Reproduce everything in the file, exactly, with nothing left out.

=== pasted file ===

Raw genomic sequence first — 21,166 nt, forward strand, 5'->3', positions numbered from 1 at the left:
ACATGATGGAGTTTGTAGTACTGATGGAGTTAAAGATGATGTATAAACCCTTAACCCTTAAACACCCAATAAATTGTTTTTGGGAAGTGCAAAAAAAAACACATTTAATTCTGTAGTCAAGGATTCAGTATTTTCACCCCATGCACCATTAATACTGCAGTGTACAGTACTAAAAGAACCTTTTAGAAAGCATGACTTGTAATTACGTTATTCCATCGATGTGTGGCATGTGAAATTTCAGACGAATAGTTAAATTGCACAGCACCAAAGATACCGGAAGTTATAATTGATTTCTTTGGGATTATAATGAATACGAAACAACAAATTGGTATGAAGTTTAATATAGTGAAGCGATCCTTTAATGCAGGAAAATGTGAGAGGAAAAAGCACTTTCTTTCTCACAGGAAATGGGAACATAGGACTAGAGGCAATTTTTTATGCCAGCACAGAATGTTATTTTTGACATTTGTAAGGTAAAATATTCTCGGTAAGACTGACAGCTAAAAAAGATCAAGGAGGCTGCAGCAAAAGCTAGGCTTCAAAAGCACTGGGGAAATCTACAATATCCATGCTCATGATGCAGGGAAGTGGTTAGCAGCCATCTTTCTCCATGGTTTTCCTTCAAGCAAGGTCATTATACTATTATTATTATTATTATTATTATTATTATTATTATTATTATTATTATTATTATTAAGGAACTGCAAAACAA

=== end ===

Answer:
Raw genomic sequence first — 21,166 nt, forward strand, 5'->3', positions numbered from 1 at the left:
ACATGATGGAGTTTGTAGTACTGATGGAGTTAAAGATGATGTATAAACCCTTAACCCTTAAACACCCAATAAATTGTTTTTGGGAAGTGCAAAAAAAAACACATTTAATTCTGTAGTCAAGGATTCAGTATTTTCACCCCATGCACCATTAATACTGCAGTGTACAGTACTAAAAGAACCTTTTAGAAAGCATGACTTGTAATTACGTTATTCCATCGATGTGTGGCATGTGAAATTTCAGACGAATAGTTAAATTGCACAGCACCAAAGATACCGGAAGTTATAATTGATTTCTTTGGGATTATAATGAATACGAAACAACAAATTGGTATGAAGTTTAATATAGTGAAGCGATCCTTTAATGCAGGAAAATGTGAGAGGAAAAAGCACTTTCTTTCTCACAGGAAATGGGAACATAGGACTAGAGGCAATTTTTTATGCCAGCACAGAATGTTATTTTTGACATTTGTAAGGTAAAATATTCTCGGTAAGACTGACAGCTAAAAAAGATCAAGGAGGCTGCAGCAAAAGCTAGGCTTCAAAAGCACTGGGGAAATCTACAATATCCATGCTCATGATGCAGGGAAGTGGTTAGCAGCCATCTTTCTCCATGGTTTTCCTTCAAGCAAGGTCATTATACTATTATTATTATTATTATTATTATTATTATTATTATTATTATTATTATTATTATTAAGGAACTGCAAAACAA